Frequently coders are called upon to figure out if designs are possible, and also help order new features in schedules, but when it comes to actively providing creative input, each company varies wildly. Some don't have many dedicated designers and the coders are meant to "add value" while developing the features. In other companies there is a very strict "if it's not in a design doc, it's not going in".
So, choose who you work for carefully.
Also, it's very possible for a coder to move to being a producer, which can lead to some more creative control, but I've not yet seen a good designer start out as a professional coder. (being a computer games enthusiast turned bedroom coder doesn't count, as many games designers have to start trying their ideas out somewhere)
This distinction of mine seems to have stirred up some feelings, so let me elaborate:
Games developers that are first and foremost coders, the ones that started out by coding, then realising that they liked computer games and then started to develop them became games developers, those games developers I would say are probably a bit hit or miss for being games designers.
The ones that started out by loving games then attacking SDKs with gusto, the ones that make mods, generate a lot of random stuff in game creation kits, only finally getting into a job where they code much later, those are games designers that can code. These ones, often, have the feel for games design that makes them good games designers.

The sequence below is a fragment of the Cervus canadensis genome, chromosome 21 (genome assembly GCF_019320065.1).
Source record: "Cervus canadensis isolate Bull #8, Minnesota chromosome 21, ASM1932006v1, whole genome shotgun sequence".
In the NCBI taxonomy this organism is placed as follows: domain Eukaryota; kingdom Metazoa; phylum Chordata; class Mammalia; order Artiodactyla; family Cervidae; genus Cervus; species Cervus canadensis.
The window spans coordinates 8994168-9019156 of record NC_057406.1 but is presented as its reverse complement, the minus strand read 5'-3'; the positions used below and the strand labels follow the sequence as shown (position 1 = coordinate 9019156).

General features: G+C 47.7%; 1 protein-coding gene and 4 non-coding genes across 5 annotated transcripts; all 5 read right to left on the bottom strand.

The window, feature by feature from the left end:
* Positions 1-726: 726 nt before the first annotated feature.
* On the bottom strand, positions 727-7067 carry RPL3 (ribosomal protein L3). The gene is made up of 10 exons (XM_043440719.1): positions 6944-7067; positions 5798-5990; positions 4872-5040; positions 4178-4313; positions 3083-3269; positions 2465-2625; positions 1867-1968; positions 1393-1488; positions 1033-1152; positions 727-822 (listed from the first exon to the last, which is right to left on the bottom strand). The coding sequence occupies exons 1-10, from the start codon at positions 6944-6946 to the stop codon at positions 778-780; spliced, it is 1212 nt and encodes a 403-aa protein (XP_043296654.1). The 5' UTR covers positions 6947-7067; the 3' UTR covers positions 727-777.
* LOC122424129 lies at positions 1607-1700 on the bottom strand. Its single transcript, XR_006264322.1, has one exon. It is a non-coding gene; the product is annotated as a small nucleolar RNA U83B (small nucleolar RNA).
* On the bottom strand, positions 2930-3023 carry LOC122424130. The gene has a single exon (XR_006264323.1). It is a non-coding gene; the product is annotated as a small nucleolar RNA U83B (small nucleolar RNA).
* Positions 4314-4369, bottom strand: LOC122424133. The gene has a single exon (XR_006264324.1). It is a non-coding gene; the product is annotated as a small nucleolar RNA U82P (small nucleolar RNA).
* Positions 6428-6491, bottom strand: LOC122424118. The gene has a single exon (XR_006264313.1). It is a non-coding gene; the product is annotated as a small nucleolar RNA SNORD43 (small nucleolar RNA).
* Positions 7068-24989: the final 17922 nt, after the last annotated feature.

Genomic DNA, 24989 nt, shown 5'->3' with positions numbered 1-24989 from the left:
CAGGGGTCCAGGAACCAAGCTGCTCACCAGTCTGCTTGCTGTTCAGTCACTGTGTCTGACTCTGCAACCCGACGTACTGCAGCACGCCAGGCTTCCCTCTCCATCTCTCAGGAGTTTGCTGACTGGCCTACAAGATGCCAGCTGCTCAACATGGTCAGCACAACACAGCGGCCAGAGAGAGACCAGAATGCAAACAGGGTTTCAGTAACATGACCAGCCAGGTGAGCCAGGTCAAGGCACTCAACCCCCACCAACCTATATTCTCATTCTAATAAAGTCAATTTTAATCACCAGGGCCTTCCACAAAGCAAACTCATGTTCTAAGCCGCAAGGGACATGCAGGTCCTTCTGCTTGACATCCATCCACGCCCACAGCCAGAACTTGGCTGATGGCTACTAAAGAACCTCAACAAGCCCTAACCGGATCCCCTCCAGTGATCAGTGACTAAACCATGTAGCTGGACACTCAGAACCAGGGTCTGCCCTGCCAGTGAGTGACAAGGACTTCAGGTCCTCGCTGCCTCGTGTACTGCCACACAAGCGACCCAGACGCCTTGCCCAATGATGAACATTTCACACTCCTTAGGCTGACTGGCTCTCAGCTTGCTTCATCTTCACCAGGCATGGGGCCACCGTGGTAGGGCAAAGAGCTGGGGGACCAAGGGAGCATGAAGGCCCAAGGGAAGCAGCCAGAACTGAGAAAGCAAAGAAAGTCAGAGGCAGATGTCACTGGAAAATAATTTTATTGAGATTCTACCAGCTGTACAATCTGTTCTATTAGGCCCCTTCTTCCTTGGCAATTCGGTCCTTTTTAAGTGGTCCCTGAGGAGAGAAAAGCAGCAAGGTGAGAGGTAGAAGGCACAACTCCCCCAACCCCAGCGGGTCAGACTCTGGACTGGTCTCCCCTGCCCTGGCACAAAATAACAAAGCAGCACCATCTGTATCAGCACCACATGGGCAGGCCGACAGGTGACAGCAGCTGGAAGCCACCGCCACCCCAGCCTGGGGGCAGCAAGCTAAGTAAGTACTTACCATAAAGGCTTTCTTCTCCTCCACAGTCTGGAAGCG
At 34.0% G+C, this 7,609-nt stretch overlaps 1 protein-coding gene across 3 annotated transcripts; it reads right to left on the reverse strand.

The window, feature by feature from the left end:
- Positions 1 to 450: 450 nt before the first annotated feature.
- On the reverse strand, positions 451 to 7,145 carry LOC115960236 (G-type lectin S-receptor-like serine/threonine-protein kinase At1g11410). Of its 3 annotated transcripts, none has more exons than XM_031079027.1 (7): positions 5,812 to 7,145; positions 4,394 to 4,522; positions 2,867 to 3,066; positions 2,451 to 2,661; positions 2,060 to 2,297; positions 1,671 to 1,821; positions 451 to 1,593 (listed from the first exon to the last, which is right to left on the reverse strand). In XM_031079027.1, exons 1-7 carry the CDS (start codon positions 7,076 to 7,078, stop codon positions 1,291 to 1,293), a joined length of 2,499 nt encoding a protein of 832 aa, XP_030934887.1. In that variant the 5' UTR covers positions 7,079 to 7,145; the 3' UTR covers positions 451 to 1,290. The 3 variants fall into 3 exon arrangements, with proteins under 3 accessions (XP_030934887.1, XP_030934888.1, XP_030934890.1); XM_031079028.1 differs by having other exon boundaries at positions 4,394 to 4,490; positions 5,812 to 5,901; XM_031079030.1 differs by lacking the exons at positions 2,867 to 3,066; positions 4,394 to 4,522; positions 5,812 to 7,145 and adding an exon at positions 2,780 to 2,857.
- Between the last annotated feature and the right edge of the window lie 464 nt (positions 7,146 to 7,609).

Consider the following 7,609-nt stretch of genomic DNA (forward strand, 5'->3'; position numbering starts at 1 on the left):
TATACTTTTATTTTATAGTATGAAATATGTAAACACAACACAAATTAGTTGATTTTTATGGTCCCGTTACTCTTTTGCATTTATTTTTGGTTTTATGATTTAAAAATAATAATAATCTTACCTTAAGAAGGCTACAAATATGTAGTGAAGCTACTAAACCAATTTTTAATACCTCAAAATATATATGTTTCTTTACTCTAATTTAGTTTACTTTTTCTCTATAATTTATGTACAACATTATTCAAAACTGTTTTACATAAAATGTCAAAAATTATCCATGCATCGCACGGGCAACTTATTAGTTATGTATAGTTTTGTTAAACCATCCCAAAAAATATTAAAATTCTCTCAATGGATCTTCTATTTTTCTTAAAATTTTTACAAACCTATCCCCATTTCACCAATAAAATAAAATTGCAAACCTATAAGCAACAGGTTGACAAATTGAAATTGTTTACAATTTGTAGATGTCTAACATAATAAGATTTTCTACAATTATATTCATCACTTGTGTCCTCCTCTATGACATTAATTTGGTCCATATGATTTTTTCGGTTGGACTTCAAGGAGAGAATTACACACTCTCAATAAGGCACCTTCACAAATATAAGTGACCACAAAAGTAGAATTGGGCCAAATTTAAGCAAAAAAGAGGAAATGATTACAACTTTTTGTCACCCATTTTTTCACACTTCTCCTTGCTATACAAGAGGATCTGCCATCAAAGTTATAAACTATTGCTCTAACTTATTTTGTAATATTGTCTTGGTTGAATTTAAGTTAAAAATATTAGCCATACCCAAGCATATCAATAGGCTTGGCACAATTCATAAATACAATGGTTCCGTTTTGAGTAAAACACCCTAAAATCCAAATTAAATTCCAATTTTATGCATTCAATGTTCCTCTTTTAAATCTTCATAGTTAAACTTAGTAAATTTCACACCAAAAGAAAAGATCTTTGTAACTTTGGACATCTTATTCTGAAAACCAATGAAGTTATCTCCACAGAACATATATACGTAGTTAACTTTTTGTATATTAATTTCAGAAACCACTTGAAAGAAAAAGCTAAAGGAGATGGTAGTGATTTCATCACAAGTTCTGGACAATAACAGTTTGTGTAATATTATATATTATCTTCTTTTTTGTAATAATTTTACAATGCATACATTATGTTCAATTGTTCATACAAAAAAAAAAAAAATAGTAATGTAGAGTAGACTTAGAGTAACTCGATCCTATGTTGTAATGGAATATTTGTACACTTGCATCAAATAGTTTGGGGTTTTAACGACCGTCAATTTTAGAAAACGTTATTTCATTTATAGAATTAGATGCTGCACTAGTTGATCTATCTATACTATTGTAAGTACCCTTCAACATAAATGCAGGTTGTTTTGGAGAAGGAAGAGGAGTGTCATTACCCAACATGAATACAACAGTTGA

Admittedly, I'm one of the former, I do love coding games, but for the joy of developing the game, and in the case of my home projects, for seeing the reaction from my family when they play the games I make for them. I am, however, aware of my shortcomings when it comes to games design. I have to try really hard not to be blinkered into thinking like a coder when designing games. I have to stop myself from adding features just because they're simple, and stop myself from trying to avoid adding features just because they're hard.
The coders that started out by designing annoy me with their tolerance for shabby code, but when I take a step back and see what they've done with the code, I have to be humble and admit that they made the game better, regardless of how annoying they might be to work with when it comes to code cleanliness.
I found a rare one at my last job that was the combination of both and wish him much luck in the future.
So, although coders can be involved in the design process, add their own creativity to the mix, I think it's probably better to sum it up differently:
Design meetings can include coders and designers, sometimes they even have the right job description.